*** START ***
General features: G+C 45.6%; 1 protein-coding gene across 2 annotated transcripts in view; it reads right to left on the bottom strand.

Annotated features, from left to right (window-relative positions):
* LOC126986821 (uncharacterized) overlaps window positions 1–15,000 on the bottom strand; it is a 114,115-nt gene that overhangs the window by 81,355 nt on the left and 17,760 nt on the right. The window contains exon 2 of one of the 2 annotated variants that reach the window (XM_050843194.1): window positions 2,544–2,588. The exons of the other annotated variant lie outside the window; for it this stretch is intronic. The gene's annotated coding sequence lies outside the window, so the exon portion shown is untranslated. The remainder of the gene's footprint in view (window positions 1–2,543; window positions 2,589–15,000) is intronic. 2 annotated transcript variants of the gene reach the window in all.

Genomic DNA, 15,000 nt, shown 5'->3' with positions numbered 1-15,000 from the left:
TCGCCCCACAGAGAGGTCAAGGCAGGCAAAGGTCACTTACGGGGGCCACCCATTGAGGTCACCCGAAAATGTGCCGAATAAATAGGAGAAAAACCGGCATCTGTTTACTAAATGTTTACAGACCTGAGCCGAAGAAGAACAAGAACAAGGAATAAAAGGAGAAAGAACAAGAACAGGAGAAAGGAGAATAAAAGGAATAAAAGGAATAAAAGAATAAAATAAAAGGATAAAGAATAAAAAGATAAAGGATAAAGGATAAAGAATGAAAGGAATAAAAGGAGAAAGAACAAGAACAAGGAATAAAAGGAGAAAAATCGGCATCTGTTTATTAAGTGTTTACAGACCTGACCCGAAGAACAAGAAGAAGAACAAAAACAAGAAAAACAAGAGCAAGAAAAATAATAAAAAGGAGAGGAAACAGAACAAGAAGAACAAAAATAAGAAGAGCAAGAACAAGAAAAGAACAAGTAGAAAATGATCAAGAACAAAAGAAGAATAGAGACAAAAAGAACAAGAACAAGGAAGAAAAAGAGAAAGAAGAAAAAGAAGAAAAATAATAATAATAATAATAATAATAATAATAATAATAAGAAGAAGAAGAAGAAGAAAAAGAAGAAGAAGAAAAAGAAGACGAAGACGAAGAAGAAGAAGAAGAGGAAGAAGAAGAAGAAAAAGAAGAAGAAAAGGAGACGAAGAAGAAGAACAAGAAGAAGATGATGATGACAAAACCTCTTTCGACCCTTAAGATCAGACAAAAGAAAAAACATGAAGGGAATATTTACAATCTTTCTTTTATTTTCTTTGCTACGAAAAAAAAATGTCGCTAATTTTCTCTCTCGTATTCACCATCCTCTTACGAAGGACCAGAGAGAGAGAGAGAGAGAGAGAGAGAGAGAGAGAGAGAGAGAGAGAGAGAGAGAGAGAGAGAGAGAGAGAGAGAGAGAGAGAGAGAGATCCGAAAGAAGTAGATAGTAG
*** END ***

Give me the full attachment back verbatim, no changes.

General features: G+C 45.6%; 1 protein-coding gene across 2 annotated transcripts in view; it reads right to left on the bottom strand.

Annotated features, from left to right (window-relative positions):
* LOC126986821 (uncharacterized) overlaps window positions 1–15,000 on the bottom strand; it is a 114,115-nt gene that overhangs the window by 81,355 nt on the left and 17,760 nt on the right. The window contains exon 2 of one of the 2 annotated variants that reach the window (XM_050843194.1): window positions 2,544–2,588. The exons of the other annotated variant lie outside the window; for it this stretch is intronic. The gene's annotated coding sequence lies outside the window, so the exon portion shown is untranslated. The remainder of the gene's footprint in view (window positions 1–2,543; window positions 2,589–15,000) is intronic. 2 annotated transcript variants of the gene reach the window in all.

Genomic DNA, 15,000 nt, shown 5'->3' with positions numbered 1-15,000 from the left:
TCGCCCCACAGAGAGGTCAAGGCAGGCAAAGGTCACTTACGGGGGCCACCCATTGAGGTCACCCGAAAATGTGCCGAATAAATAGGAGAAAAACCGGCATCTGTTTACTAAATGTTTACAGACCTGAGCCGAAGAAGAACAAGAACAAGGAATAAAAGGAGAAAGAACAAGAACAGGAGAAAGGAGAATAAAAGGAATAAAAGGAATAAAAGAATAAAATAAAAGGATAAAGAATAAAAAGATAAAGGATAAAGGATAAAGAATGAAAGGAATAAAAGGAGAAAGAACAAGAACAAGGAATAAAAGGAGAAAAATCGGCATCTGTTTATTAAGTGTTTACAGACCTGACCCGAAGAACAAGAAGAAGAACAAAAACAAGAAAAACAAGAGCAAGAAAAATAATAAAAAGGAGAGGAAACAGAACAAGAAGAACAAAAATAAGAAGAGCAAGAACAAGAAAAGAACAAGTAGAAAATGATCAAGAACAAAAGAAGAATAGAGACAAAAAGAACAAGAACAAGGAAGAAAAAGAGAAAGAAGAAAAAGAAGAAAAATAATAATAATAATAATAATAATAATAATAATAATAAGAAGAAGAAGAAGAAGAAAAAGAAGAAGAAGAAAAAGAAGACGAAGACGAAGAAGAAGAAGAAGAGGAAGAAGAAGAAGAAAAAGAAGAAGAAAAGGAGACGAAGAAGAAGAACAAGAAGAAGATGATGATGACAAAACCTCTTTCGACCCTTAAGATCAGACAAAAGAAAAAACATGAAGGGAATATTTACAATCTTTCTTTTATTTTCTTTGCTACGAAAAAAAAATGTCGCTAATTTTCTCTCTCGTATTCACCATCCTCTTACGAAGGACCAGAGAGAGAGAGAGAGAGAGAGAGAGAGAGAGAGAGAGAGAGAGAGAGAGAGAGAGAGAGAGAGAGAGAGAGAGAGAGAGAGAGAGAGATCCGAAAGAAGTAGATAGTAG